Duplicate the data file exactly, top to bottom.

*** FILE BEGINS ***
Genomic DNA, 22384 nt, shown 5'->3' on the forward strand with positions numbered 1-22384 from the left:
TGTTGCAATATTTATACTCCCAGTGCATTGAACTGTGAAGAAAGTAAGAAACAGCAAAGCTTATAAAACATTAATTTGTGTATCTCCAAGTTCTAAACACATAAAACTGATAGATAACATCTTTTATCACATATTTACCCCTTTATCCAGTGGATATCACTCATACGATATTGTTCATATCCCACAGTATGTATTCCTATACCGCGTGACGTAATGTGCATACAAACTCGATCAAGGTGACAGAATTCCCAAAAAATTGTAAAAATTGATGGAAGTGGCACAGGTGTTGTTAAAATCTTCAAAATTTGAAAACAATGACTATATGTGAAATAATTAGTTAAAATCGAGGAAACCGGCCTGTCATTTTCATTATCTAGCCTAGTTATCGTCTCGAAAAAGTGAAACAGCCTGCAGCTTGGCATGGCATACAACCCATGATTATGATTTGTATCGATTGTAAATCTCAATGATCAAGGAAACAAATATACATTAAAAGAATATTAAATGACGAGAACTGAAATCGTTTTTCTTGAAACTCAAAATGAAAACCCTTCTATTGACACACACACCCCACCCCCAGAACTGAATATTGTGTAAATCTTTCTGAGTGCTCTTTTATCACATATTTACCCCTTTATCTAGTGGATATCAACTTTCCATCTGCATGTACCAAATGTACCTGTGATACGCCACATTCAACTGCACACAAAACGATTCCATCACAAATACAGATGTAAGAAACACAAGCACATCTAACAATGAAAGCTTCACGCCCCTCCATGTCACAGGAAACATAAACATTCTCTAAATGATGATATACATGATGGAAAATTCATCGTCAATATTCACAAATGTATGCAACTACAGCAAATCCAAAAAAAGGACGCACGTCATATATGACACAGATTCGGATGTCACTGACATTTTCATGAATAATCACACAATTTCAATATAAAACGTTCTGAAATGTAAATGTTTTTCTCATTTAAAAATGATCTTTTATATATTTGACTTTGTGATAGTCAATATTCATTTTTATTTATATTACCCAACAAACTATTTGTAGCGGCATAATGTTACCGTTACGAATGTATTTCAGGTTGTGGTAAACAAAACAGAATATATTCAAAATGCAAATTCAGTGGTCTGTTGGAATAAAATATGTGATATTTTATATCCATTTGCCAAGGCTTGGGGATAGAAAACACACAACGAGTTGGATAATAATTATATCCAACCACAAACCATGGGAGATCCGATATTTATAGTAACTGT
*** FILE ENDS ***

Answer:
Genomic DNA, 22384 nt, shown 5'->3' on the forward strand with positions numbered 1-22384 from the left:
TGTTGCAATATTTATACTCCCAGTGCATTGAACTGTGAAGAAAGTAAGAAACAGCAAAGCTTATAAAACATTAATTTGTGTATCTCCAAGTTCTAAACACATAAAACTGATAGATAACATCTTTTATCACATATTTACCCCTTTATCCAGTGGATATCACTCATACGATATTGTTCATATCCCACAGTATGTATTCCTATACCGCGTGACGTAATGTGCATACAAACTCGATCAAGGTGACAGAATTCCCAAAAAATTGTAAAAATTGATGGAAGTGGCACAGGTGTTGTTAAAATCTTCAAAATTTGAAAACAATGACTATATGTGAAATAATTAGTTAAAATCGAGGAAACCGGCCTGTCATTTTCATTATCTAGCCTAGTTATCGTCTCGAAAAAGTGAAACAGCCTGCAGCTTGGCATGGCATACAACCCATGATTATGATTTGTATCGATTGTAAATCTCAATGATCAAGGAAACAAATATACATTAAAAGAATATTAAATGACGAGAACTGAAATCGTTTTTCTTGAAACTCAAAATGAAAACCCTTCTATTGACACACACACCCCACCCCCAGAACTGAATATTGTGTAAATCTTTCTGAGTGCTCTTTTATCACATATTTACCCCTTTATCTAGTGGATATCAACTTTCCATCTGCATGTACCAAATGTACCTGTGATACGCCACATTCAACTGCACACAAAACGATTCCATCACAAATACAGATGTAAGAAACACAAGCACATCTAACAATGAAAGCTTCACGCCCCTCCATGTCACAGGAAACATAAACATTCTCTAAATGATGATATACATGATGGAAAATTCATCGTCAATATTCACAAATGTATGCAACTACAGCAAATCCAAAAAAAGGACGCACGTCATATATGACACAGATTCGGATGTCACTGACATTTTCATGAATAATCACACAATTTCAATATAAAACGTTCTGAAATGTAAATGTTTTTCTCATTTAAAAATGATCTTTTATATATTTGACTTTGTGATAGTCAATATTCATTTTTATTTATATTACCCAACAAACTATTTGTAGCGGCATAATGTTACCGTTACGAATGTATTTCAGGTTGTGGTAAACAAAACAGAATATATTCAAAATGCAAATTCAGTGGTCTGTTGGAATAAAATATGTGATATTTTATATCCATTTGCCAAGGCTTGGGGATAGAAAACACACAACGAGTTGGATAATAATTATATCCAACCACAAACCATGGGAGATCCGATATTTATAGTAACTGT